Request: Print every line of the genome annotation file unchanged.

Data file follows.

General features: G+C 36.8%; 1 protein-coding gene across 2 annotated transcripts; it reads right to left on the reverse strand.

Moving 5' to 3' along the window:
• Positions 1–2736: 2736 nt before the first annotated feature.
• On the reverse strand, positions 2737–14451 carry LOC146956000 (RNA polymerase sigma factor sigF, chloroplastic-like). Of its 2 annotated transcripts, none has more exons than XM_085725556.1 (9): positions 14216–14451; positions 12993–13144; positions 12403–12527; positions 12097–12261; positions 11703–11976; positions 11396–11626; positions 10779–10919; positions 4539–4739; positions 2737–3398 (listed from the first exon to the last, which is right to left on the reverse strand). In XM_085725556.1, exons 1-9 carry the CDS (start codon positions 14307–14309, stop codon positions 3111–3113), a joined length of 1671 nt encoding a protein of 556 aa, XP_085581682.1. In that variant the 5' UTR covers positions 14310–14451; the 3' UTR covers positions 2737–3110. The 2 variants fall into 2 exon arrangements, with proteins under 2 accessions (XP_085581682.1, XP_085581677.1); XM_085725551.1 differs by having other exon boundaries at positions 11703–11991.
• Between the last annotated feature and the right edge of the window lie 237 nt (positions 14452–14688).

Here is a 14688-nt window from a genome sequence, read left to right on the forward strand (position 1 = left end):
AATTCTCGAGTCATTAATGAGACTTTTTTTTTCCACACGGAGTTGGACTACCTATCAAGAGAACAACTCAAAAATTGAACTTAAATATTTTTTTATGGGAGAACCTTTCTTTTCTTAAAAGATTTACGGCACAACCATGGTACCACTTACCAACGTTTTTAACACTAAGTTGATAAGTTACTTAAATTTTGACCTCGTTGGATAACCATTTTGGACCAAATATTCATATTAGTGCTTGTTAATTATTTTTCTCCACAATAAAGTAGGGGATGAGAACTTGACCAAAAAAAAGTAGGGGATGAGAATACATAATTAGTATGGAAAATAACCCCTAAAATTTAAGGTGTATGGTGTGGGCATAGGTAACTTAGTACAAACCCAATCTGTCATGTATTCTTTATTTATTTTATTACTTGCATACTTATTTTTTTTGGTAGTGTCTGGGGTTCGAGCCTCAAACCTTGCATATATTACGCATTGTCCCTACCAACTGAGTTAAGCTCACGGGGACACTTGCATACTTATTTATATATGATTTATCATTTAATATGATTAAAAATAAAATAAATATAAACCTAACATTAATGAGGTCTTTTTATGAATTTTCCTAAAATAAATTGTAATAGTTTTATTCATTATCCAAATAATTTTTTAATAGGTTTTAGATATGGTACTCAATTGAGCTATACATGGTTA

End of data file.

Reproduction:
General features: G+C 36.8%; 1 protein-coding gene across 2 annotated transcripts; it reads right to left on the reverse strand.

Moving 5' to 3' along the window:
• Positions 1–2736: 2736 nt before the first annotated feature.
• On the reverse strand, positions 2737–14451 carry LOC146956000 (RNA polymerase sigma factor sigF, chloroplastic-like). Of its 2 annotated transcripts, none has more exons than XM_085725556.1 (9): positions 14216–14451; positions 12993–13144; positions 12403–12527; positions 12097–12261; positions 11703–11976; positions 11396–11626; positions 10779–10919; positions 4539–4739; positions 2737–3398 (listed from the first exon to the last, which is right to left on the reverse strand). In XM_085725556.1, exons 1-9 carry the CDS (start codon positions 14307–14309, stop codon positions 3111–3113), a joined length of 1671 nt encoding a protein of 556 aa, XP_085581682.1. In that variant the 5' UTR covers positions 14310–14451; the 3' UTR covers positions 2737–3110. The 2 variants fall into 2 exon arrangements, with proteins under 2 accessions (XP_085581682.1, XP_085581677.1); XM_085725551.1 differs by having other exon boundaries at positions 11703–11991.
• Between the last annotated feature and the right edge of the window lie 237 nt (positions 14452–14688).

Here is a 14688-nt window from a genome sequence, read left to right on the forward strand (position 1 = left end):
AATTCTCGAGTCATTAATGAGACTTTTTTTTTCCACACGGAGTTGGACTACCTATCAAGAGAACAACTCAAAAATTGAACTTAAATATTTTTTTATGGGAGAACCTTTCTTTTCTTAAAAGATTTACGGCACAACCATGGTACCACTTACCAACGTTTTTAACACTAAGTTGATAAGTTACTTAAATTTTGACCTCGTTGGATAACCATTTTGGACCAAATATTCATATTAGTGCTTGTTAATTATTTTTCTCCACAATAAAGTAGGGGATGAGAACTTGACCAAAAAAAAGTAGGGGATGAGAATACATAATTAGTATGGAAAATAACCCCTAAAATTTAAGGTGTATGGTGTGGGCATAGGTAACTTAGTACAAACCCAATCTGTCATGTATTCTTTATTTATTTTATTACTTGCATACTTATTTTTTTTGGTAGTGTCTGGGGTTCGAGCCTCAAACCTTGCATATATTACGCATTGTCCCTACCAACTGAGTTAAGCTCACGGGGACACTTGCATACTTATTTATATATGATTTATCATTTAATATGATTAAAAATAAAATAAATATAAACCTAACATTAATGAGGTCTTTTTATGAATTTTCCTAAAATAAATTGTAATAGTTTTATTCATTATCCAAATAATTTTTTAATAGGTTTTAGATATGGTACTCAATTGAGCTATACATGGTTA